The Yeoman (from Old English iunge man or geongra manna, "young man", or possibly geaman, "villager") represented a status between the aristocratic knights and the lower-class foot soldiers and household servants (pages). The yeoman archer was typically mounted and fought either on foot or on horseback, in contrast with infantry archers, and came to be applied to societal standing as a farmer in particular during the 14th to 18th Centuries.
A Yeoman during the 12th and 13th Centuries was primarily a household and military (semi-feudal and feudal) term later associated with the days of private warfare. Yeomen are also noted as providing guard escorts to deliveries of victuals and supplies (not only fighting as an elite archer but also as a guard to the baggage train as well a protector of the nobility and royalty) to the expeditions of the Hundred Years' War. They also provided escorts for the sovereign and great nobles on their journeys and their pilgrimages across the realm and overseas.
Yeomen of the Crown were essentially agents of the king who were allowed to sit and dine with knights and squires of any lord's house or estate. At retirement they were offered a tenure of stewardship of royal forests.
The Yeoman was more military and bound to the manor or estate. The term suggests someone upright, sturdy, honest and trustworthy, qualities attributed to the Yeomen of the Crown; and in the 13th Century the Yeomen of the Chamber were described as virtuous, cunning, skillful, courteous, and experts in archery chosen out of every great noble's house in England.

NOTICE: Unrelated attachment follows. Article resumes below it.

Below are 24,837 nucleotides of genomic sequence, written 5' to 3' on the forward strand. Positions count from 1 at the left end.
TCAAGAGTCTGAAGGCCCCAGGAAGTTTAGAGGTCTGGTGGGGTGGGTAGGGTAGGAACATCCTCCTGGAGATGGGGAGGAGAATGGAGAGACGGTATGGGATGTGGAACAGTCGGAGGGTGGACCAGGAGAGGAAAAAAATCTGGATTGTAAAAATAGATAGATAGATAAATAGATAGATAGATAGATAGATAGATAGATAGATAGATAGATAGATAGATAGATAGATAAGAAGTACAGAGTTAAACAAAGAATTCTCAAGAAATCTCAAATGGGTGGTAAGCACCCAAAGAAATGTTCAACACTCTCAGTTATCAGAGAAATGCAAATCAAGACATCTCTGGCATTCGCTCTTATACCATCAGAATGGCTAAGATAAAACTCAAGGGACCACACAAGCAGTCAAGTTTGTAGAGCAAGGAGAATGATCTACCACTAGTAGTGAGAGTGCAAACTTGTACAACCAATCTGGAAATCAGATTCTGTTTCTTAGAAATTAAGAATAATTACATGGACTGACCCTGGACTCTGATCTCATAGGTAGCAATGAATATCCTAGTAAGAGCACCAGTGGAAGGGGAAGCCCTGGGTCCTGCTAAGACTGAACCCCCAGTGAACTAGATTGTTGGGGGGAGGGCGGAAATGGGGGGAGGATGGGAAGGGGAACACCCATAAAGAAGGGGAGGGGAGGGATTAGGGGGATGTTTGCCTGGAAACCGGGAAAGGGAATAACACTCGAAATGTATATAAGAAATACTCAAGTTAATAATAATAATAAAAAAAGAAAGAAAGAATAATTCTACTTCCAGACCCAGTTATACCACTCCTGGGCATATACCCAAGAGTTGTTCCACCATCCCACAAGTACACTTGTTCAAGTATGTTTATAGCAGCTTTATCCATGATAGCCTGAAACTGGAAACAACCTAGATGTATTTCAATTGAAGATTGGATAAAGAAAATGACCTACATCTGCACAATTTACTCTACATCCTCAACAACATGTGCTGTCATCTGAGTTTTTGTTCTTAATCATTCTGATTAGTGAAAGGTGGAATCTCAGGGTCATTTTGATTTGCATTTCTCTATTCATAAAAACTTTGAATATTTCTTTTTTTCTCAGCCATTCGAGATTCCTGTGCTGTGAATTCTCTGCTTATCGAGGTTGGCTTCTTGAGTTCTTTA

Our sword, the Yeoman, has an accentuating flaring of the width at the base of the blade. A broad blade that tapers to a sharp point, a short grip and a bold and broad curved cross guard makes swords of type XIV easily recognized in art from around 1275-1340. They are as a rule compact and powerful swords, usually with noble lines.
Because of its relative shortness, this sword is quick and responsive with a pleasant blade presence inviting both short chopping cuts, sweeping blows and precise thrusts.
A sword like this would be very effective in sword and buckler fighting as seen in the I:33 manuscript, dated to around 1300